A Comparative Study of the Infection Thresholds of Thogoto Virus in Rhipicephalus appendiculatus and Amblyomma variegatum

Clive R. DaviesNERC, Institute of Virology and Environmental Microbiology, London School of Hygiene and Tropical Medicine, Oxford, England

Search for other papers by Clive R. Davies in
Current site
Google Scholar
PubMed
Close
,
Linda D. JonesNERC, Institute of Virology and Environmental Microbiology, London School of Hygiene and Tropical Medicine, Oxford, England

Search for other papers by Linda D. Jones in
Current site
Google Scholar
PubMed
Close
, and
Patricia A. NuttallNERC, Institute of Virology and Environmental Microbiology, London School of Hygiene and Tropical Medicine, Oxford, England

Search for other papers by Patricia A. Nuttall in
Current site
Google Scholar
PubMed
Close
Restricted access

Infection thresholds of Thogoto virus in 2 ixodid tick species, Rhipicephalus appendiculatus and Amblyomma variegatum, were compared. Thogoto virus has been isolated from naturally infected R. appendiculatus and A. variegatum in Central Africa, where both commonly parasitize the same hosts. No significant difference was found between the infection thresholds of Thogoto virus in the 2 species. The percentage of nymphs of both species infected by feeding on viremic hamsters was directly correlated with the time between host inoculation and tick engorgement. The blood titers in infected hamsters increased each day during the 3–4 day viremia until the hamsters died. The percentage of nymphs infected correlated with the viremic titer on the final day of engorgement (the time of maximum blood uptake). The 5% infection threshold for nymphs of R. appendiculatus and A. variegatum was estimated as 102.8 and 102.7 plaque forming units (PFU)/ml viremia, respectively. The prevalence of infection approached 100% for blood titers > 106.3 PFU/ml and > 107 PFU/ml, respectively. The apparent bloodmeal size of the 2 species differed by 8-fold and suggested that, in terms of the number of PFU ingested, R. appendiculatus was more susceptible than A. variegatum to per os infection by Thogoto virus.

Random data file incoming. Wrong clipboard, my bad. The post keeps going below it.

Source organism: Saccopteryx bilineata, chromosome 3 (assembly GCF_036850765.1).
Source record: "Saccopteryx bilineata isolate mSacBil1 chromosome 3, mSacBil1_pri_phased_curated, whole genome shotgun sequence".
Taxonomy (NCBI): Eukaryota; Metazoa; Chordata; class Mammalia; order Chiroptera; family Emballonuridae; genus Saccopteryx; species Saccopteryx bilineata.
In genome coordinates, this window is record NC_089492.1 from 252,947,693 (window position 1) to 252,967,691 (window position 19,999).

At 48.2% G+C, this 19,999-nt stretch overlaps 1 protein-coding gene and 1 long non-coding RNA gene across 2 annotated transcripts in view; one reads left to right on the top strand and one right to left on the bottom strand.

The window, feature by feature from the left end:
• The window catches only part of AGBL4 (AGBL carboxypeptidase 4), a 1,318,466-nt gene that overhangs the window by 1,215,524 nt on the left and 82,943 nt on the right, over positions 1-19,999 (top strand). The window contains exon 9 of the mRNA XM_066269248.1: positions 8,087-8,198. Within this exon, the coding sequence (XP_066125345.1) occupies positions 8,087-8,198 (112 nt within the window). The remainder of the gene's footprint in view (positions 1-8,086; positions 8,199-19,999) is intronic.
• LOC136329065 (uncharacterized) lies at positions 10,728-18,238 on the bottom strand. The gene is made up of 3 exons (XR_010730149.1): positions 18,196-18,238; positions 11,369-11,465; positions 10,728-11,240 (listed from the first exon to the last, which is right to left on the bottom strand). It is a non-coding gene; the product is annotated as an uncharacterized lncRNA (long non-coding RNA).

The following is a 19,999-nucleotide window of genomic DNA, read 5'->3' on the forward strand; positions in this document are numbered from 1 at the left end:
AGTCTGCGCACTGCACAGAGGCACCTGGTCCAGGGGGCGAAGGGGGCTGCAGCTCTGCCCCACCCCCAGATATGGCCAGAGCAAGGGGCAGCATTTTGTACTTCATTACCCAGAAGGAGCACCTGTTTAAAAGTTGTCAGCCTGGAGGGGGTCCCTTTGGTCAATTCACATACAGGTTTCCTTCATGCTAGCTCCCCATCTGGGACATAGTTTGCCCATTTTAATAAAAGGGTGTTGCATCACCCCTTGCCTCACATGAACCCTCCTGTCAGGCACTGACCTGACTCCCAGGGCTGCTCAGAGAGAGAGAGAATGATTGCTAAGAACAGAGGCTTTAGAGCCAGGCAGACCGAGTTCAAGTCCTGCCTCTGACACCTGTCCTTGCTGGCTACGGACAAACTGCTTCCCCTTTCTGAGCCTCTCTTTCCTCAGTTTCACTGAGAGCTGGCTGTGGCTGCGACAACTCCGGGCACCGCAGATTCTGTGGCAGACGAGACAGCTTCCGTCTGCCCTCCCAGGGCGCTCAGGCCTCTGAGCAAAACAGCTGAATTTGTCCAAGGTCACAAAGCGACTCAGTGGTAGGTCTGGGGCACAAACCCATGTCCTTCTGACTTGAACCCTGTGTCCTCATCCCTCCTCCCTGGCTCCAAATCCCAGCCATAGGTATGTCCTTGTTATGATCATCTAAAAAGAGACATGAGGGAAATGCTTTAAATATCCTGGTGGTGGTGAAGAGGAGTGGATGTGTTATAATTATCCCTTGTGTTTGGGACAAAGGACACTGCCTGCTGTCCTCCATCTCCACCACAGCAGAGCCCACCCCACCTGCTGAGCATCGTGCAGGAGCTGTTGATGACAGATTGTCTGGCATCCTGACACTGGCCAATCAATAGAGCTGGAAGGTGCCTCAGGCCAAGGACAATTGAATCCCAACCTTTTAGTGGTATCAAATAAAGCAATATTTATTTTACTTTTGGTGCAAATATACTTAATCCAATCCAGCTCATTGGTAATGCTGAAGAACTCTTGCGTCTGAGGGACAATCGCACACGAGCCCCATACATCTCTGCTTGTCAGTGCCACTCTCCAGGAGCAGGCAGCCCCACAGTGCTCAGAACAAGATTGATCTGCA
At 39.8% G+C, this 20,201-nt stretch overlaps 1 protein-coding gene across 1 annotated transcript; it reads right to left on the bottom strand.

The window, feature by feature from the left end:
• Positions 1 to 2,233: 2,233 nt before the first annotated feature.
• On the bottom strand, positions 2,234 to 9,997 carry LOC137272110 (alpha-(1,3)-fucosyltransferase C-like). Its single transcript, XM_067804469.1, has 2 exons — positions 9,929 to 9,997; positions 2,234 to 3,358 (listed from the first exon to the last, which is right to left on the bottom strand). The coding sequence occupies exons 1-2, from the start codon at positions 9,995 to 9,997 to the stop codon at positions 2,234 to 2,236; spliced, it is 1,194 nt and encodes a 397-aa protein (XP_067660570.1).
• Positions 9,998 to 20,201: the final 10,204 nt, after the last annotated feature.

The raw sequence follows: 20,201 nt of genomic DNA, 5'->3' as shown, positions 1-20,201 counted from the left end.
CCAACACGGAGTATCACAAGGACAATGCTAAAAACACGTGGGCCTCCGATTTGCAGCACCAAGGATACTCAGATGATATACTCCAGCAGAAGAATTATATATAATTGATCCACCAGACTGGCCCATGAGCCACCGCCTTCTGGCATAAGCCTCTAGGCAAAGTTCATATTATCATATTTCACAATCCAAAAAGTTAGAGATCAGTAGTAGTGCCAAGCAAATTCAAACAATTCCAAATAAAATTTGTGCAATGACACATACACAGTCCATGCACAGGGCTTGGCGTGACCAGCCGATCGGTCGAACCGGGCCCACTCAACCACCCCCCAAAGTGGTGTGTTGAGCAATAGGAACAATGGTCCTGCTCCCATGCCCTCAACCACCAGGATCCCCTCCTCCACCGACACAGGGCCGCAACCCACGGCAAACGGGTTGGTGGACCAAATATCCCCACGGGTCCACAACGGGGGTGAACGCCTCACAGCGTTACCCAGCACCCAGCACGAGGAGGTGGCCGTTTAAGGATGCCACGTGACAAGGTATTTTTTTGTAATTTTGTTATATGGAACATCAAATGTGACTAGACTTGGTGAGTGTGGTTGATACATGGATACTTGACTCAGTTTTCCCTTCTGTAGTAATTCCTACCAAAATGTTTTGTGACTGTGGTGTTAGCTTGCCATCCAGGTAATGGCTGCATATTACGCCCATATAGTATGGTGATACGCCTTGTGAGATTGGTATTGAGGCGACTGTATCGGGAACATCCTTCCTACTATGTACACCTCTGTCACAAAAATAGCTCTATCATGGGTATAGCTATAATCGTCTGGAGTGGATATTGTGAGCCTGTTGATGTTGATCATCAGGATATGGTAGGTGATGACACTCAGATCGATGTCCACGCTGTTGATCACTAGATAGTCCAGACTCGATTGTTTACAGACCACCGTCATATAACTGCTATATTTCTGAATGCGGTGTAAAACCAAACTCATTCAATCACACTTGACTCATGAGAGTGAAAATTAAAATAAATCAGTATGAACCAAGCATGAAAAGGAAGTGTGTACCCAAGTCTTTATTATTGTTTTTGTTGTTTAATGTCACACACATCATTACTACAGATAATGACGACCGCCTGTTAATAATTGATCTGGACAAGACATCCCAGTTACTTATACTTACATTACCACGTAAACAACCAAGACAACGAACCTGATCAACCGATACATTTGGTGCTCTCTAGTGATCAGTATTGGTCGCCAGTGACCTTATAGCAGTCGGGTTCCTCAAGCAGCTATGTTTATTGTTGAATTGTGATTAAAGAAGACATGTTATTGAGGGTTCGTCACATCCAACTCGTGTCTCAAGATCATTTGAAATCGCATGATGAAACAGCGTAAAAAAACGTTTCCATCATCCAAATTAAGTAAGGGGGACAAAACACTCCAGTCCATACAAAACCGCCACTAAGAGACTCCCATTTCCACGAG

Save